Take the 2-minute tour ×
Stack Overflow is a question and answer site for professional and enthusiast programmers. It's 100% free, no registration required.

I quickly searched for this before posting, but could not find any similar posts. Let me know if they exist.


The commands being executed seem very simple. A directory listing is used as the input for a function.

The directory contains a bunch of files named "epi1_mcf_0###.nii.gz"

Command-line version (bash is running when this is executed):

fslmerge -t output_file `ls epi1_mcf_0*.nii.gz`

Shell script version:

#!/bin/bash
fslmerge -t output_file `ls epi1_mcf_0*.nii.gz`

The command-line version fails, but the shell script one works perfectly.

The error message is specific to the function, but it's included anyway.

** ERROR (nifti_image_read): failed to find header file for 'epi1_mcf_0000.nii.gz'
** ERROR: nifti_image_open(epi1_mcf_0000.nii.gz): bad header info
Error: failed to open file epi1_mcf_0000.nii.gz
Cannot open volume epi1_mcf_0000.nii.gz for reading!

I have been very frustrated with this problem (less so after I figured out that there was a way to get the command to work).

Any help would be appreciated.

(Or is the general consensus that the problem should be looked for in the "fslmerge" function?)

share|improve this question
2  
Do you have any shell aliases defined? (Type alias) Those will affect commands typed at the command line, but not scripts. –  Greg Hewgill Nov 17 '10 at 1:46
    
That solved the problem... 'ls' was defined as 'ls --color'. I am curious - why does this make a difference? is the raw output of ls different when the color version is used? (Thanks!) –  Angry_at_Linux Nov 17 '10 at 1:55
    
The colors are generated with escape codes, extra sequences of characters that are interpreted by the terminal program, but that you typically don't want to pass on to other programs. –  Adam Vandenberg Nov 17 '10 at 1:59
    
The alias should be ls --color=auto so that ls can disable the colors when it's not outputting to a tty. –  John Kugelman Nov 17 '10 at 1:59
4  
Please read mywiki.wooledge.org/ParsingLs; ls should never be used in this way. –  Charles Duffy Nov 17 '10 at 2:31

2 Answers 2

up vote 2 down vote accepted

(I mentioned this in a comment first, but I'll make an answer since it helped!)

Do you have any shell aliases defined? (Type alias) Those will affect commands typed at the command line, but not scripts.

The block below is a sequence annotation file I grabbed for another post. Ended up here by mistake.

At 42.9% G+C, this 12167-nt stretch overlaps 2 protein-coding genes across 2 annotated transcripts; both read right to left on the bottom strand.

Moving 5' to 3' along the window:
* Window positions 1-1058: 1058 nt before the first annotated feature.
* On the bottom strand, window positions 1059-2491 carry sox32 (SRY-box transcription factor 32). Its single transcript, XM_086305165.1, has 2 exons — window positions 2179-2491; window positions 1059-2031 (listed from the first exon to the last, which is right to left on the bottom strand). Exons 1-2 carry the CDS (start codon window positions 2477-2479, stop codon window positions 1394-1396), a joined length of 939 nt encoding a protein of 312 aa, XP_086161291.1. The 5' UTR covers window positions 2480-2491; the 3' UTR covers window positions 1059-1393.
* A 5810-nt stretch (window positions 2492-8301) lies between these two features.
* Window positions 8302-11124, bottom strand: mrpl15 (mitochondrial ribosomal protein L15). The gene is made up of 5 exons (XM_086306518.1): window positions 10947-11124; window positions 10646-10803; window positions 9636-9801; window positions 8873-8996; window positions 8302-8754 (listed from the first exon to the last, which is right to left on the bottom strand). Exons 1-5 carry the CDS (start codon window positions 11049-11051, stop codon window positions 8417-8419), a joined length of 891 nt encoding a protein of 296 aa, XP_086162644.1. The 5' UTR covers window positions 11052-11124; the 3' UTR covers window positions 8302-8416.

Linux often has ls defined as ls --color. This may affect the output since the colour codes are sent as escape codes through the regular output stream. If you use ls --color=auto it will auto-detect whether its output is a terminal or not. From man ls:

By default, color is not used to distinguish types of files. That is equivalent to using --color=none. Using the --color option without the optional WHEN argument is equivalent to using --color=always. With --color=auto, color codes are output only if standard output is connected to a terminal (tty).

share|improve this answer

`ls epi1_mcf_0*.nii.gz` is better written as simply epi1_mcf_0*.nii.gz. As in:

fslmerge -t output_file epi1_mcf_0*.nii.gz

The `ls` doesn't add anything.

Note: Posted as an answer instead of comment. The Markdown-lite comment parser choked on my `` `ls epi1_mcf_0*.nii.gz` `` markup.

share|improve this answer
    
Thanks! I didn't know about this either... –  Angry_at_Linux Nov 17 '10 at 2:08
    
Not just a nitpick, very definitely better - can't have issues with variable ls output (color, say) if you don't use it! –  Jefromi Nov 17 '10 at 2:10
2  
@Jefromi - color is actually a minor issue compared to splitting on IFS; filenames with whitespace, nonprintable characters or newlines are among the many other problems with programmatic use of ls. –  Charles Duffy Nov 17 '10 at 3:15
    
@Charles: Of course. I just mentioned color since it was the problem in this question. –  Jefromi Nov 17 '10 at 3:22

Your Answer

 
discard

By posting your answer, you agree to the privacy policy and terms of service.

Not the answer you're looking for? Browse other questions tagged or ask your own question.